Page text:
Romania's Sorana Cirstea celebrates a point against Poland's Magdalena Frech in the Women's Singles Round of 16 match on centre court on day four of the Rothesay Classic Birmingham at Edgbaston Priory Club. Picture date: Thursday June 22, 2023. | Photo by Jacob King/PA Images via Getty Images

Sorana Cirstea, the Romanian tennis player who has made it to the third round in her 16th Wimbledon, shared an Instagram story filled with anti-LGBTQ tropes that help to narrow down who to root for – and who to root against – in this year’s tournament.

On Sunday, Cirstea — who will play Beatriz Haddad Maia in the third round of Wimbledon — cemented her role as a heel on the women’s tour by sharing a story on Instagram with the slogans: “Make men masculine again. Make women feminine again. Make children innocent again.”

The sheer banality of her call to return to a rigid gender binary aside, the endorsement of the “make children innocent again” dogwhistle is just a trendier packaging of the same age-old bigotry that labels the LGBTQ+ community, and particularly trans people, as somehow “grooming” children by simply existing.

Cirstea’s embrace of this reactionary ideology is not only part and parcel of the broader and much more dangerous issue of transphobia in sport and how it manifests today, but a completely self-hating contradiction of the ways in which the mere existence of professional women’s sports is a transgression of the traditional binaries of masculinity and femininity.

Just a hundred years ago in the 1920s, as Dr. Brenda Elsey and Dr. Joshua Nadel point out in their book Futbolera: A History of Women and Sports in Latin America, sport was only considered acceptable for women insofar as it was tied to a superficial ideal of health and beauty.

Radio programs and magazines encouraged women to follow exercise routines in the home rather than in sports clubs, sending the message that women’s sweat, exertion, and competition were a shameful public spectacle. Furthermore, they underscored that women needed to prioritize their domestic obligations rather than their personal fulfillment.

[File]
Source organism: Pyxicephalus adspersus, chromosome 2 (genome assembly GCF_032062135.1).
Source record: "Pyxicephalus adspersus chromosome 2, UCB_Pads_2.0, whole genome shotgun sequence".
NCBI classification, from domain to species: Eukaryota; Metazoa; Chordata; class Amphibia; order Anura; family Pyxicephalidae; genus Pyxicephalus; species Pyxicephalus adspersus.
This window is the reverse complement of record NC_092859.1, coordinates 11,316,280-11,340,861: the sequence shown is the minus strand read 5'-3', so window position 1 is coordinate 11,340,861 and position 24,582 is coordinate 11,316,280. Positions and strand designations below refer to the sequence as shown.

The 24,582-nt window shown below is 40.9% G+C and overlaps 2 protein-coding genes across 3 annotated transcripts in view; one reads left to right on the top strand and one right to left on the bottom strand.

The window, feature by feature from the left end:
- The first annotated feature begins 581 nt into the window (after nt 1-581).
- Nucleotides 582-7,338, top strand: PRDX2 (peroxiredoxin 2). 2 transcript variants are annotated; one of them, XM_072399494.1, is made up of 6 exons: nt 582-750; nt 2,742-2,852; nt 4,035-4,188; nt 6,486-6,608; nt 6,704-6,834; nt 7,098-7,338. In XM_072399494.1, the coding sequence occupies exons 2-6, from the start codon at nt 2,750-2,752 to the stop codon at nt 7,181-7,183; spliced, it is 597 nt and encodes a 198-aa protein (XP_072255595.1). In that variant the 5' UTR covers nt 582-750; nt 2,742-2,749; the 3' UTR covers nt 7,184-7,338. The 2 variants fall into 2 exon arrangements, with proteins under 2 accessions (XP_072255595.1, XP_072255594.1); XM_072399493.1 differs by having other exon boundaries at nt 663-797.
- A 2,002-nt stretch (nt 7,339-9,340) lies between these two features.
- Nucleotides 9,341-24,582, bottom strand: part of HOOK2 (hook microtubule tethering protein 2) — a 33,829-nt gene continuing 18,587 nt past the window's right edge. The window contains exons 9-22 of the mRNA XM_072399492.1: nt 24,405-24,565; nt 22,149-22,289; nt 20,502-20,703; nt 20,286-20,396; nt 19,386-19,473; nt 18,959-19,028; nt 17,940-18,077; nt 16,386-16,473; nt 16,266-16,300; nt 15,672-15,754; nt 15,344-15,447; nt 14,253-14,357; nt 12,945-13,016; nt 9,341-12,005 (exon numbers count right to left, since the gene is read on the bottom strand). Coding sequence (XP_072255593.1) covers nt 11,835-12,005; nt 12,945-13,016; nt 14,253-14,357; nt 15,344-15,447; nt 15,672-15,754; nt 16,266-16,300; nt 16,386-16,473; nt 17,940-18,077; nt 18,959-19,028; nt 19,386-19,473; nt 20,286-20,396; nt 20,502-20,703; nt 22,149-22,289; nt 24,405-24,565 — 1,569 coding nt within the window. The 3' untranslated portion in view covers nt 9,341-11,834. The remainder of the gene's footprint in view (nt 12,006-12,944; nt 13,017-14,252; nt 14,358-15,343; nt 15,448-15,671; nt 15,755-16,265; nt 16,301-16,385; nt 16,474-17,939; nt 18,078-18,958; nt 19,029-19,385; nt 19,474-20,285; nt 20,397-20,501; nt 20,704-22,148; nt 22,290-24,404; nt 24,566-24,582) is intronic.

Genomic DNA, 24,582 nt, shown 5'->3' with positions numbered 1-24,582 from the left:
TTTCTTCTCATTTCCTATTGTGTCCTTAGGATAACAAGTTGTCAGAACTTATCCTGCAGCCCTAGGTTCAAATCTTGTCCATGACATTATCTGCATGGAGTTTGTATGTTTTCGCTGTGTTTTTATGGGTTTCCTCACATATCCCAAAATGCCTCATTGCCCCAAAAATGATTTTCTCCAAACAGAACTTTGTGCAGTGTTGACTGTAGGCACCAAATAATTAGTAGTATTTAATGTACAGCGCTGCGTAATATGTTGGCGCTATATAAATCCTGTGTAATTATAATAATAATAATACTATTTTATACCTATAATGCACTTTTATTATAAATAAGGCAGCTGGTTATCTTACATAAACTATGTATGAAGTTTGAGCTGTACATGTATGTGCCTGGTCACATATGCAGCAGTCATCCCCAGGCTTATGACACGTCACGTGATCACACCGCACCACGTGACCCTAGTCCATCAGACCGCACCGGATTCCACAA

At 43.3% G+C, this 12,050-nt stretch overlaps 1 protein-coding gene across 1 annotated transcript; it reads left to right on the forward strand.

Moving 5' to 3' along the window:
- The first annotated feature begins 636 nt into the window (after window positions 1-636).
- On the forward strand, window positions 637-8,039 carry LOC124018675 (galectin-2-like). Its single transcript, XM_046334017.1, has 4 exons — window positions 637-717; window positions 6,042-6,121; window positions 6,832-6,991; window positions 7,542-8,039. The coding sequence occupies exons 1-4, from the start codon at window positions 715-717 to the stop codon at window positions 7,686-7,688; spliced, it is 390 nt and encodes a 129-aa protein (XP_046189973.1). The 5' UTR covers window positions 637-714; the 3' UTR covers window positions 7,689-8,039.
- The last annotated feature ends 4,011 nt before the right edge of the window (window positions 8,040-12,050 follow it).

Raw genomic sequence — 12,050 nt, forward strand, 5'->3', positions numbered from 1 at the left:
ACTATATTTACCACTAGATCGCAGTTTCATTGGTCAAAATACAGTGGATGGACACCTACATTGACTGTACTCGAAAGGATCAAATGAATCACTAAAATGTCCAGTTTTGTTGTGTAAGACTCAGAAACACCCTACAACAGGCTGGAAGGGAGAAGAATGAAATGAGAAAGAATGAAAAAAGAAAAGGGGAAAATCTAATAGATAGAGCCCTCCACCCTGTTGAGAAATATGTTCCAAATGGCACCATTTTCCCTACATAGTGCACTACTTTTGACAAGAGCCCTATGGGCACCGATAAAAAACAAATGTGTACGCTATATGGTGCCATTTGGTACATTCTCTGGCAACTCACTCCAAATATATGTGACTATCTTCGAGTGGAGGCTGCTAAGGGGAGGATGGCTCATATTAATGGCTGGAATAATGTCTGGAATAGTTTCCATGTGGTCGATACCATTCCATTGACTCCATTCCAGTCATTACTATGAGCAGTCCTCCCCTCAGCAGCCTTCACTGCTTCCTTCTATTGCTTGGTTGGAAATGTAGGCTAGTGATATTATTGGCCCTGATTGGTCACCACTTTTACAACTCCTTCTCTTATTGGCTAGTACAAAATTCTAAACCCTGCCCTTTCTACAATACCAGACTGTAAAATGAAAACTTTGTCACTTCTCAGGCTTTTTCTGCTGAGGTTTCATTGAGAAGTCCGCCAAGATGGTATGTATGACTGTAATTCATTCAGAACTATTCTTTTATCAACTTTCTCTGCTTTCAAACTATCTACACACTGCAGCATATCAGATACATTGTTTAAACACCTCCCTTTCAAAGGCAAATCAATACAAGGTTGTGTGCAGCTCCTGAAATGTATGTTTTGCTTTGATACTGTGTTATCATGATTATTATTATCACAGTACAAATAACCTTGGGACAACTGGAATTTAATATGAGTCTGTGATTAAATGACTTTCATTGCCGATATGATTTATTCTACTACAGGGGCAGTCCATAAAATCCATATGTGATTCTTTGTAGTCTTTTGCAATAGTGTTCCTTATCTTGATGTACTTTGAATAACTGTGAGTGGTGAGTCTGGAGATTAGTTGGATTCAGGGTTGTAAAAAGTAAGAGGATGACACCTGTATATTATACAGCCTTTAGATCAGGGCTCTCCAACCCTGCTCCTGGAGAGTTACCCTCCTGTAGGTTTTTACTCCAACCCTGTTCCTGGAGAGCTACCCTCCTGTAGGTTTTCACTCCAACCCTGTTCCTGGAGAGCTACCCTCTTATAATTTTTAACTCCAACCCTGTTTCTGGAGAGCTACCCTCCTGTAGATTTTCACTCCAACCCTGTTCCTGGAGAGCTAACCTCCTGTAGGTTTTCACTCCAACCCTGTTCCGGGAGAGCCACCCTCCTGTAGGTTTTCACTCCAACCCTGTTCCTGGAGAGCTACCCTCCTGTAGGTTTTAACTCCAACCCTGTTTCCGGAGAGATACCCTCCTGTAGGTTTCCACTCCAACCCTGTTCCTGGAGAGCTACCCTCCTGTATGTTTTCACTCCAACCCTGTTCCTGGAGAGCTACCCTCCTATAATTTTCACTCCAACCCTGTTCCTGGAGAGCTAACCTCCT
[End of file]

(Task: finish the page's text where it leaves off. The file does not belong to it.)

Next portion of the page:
Even as women began encroaching more and more into traditionally male-dominated sports in the 20th century, the policing of gender continued to draw narrow parameters in defining how a woman may compete without infringing on the culturally subjective gender norms of her time and place.

“It’s stemming from this particular notion that sports itself is a masculine space, and that women are trespassers on this field of men,” historian Dr. Amira Rose Davis explained on her podcast.

“Historically, that has come into play in different ways. One, as a business prospective, where value in women’s sports has been this kind of spectacle of, ‘Come see the unbelievable, come see the feminine meet the masculine.’ The reason that had to be played up is because who would want to just see women as athletes? No. It’s about the fact that we’re supposedly merging these two things that don’t go together.

This is why their uniforms for the All-American Girls Professional Baseball League — A League of Their Own — were skirts. It was like, ‘“Look, come look. We have women playing baseball, but they’re still women because they’re wearing skirts.” Or the idea of tennis skirts. And there used to be tennis dresses to make sure the women still projected femininity.

“This all is part and parcel of the fact that what is worth seeing in women as athletes is their bodies being ‘feminine’ and still performing this inherently ‘masculine’ thing.”

Whether playing in skirts or not, we still see the ways in which historical ideas of so-called femininity continue to be propagated and define what is considered appropriate for women athletes, particularly when factoring in the white, Western associations of the term.

Of the countless examples of this, few in women’s tennis have been more blatant than the ways in which Serena Williams was criticized throughout her career for the aesthetics of her body and the way she dresses on the court. After one such example of this in 2018 when her catsuit was banned at the French Open, Vox’s Nadra Nittle pointed out that Williams wasn’t the first player to sport a catsuit: That honor belonged to Anne White back in 1985.

“Seventeen years later, when Serena Williams wore a short catsuit to the 2002 US Open, she received a significantly different response. Unlike White, she wasn’t praised as an enviable example of femininity in the suit but instead was slut-shamed, body-shamed, and generally demeaned.”

Of course, none of this social context matters to Cirstea. And none of the ways in which her own internalized misogyny should matter to anyone else, up until the point when she begins to use her platform as a professional athlete to call for a reactionary set of standards that she does not even have the integrity to apply to her own life.

Indeed, one of the more mystifying contradictions of the women’s side of the movement to “retvrn” to traditional values is how wannabe tradwives eschew the feminine virtue of silence altogether with their loudly opinionated online presences.

If she truly believes in embracing traditional femininity, I’m in complete support of her in that endeavor and will be holding my breath for her coming announcement of retiring from tennis to spend the rest of her days barefoot and pregnant in her home in Romania.

Log off and live your truth, just don’t force your lifestyle on the rest of us.